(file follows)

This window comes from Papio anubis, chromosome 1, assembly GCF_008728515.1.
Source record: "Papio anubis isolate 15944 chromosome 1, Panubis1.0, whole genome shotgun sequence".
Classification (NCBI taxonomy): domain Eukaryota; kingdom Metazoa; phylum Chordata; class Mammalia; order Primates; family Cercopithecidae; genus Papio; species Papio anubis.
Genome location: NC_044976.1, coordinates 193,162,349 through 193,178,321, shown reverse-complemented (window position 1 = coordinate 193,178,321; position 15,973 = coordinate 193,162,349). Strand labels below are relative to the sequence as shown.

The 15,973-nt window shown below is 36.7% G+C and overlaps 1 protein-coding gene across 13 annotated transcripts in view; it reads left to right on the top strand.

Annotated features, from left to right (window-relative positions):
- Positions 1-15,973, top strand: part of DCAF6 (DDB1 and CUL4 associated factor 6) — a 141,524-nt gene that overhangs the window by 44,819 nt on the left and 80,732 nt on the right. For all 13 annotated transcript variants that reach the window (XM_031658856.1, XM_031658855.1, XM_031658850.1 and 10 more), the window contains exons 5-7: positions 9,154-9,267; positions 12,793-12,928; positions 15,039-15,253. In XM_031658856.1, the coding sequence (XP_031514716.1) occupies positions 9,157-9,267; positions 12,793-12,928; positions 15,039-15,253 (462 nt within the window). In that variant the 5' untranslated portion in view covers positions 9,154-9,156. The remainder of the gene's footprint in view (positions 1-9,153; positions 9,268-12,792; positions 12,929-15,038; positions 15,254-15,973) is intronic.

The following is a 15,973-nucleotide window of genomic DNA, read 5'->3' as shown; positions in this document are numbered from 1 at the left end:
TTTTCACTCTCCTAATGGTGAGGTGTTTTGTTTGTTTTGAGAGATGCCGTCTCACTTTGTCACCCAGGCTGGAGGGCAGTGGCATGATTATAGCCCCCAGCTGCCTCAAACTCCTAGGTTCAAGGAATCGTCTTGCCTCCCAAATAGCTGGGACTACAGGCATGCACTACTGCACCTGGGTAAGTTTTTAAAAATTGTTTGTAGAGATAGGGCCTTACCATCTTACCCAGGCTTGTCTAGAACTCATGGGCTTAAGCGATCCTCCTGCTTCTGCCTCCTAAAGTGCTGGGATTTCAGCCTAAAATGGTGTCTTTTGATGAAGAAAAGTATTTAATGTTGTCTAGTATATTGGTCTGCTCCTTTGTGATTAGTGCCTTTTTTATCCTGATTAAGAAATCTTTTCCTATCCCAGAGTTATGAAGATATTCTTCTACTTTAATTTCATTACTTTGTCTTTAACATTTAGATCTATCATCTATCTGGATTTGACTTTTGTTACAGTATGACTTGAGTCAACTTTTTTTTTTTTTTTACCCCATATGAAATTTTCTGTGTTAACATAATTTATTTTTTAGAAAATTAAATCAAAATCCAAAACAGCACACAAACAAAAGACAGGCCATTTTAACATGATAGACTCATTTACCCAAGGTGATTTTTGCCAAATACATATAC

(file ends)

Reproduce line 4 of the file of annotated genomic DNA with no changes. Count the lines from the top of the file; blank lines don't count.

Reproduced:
Genome location: NC_044976.1, coordinates 193,162,349 through 193,178,321, shown reverse-complemented (window position 1 = coordinate 193,178,321; position 15,973 = coordinate 193,162,349). Strand labels below are relative to the sequence as shown.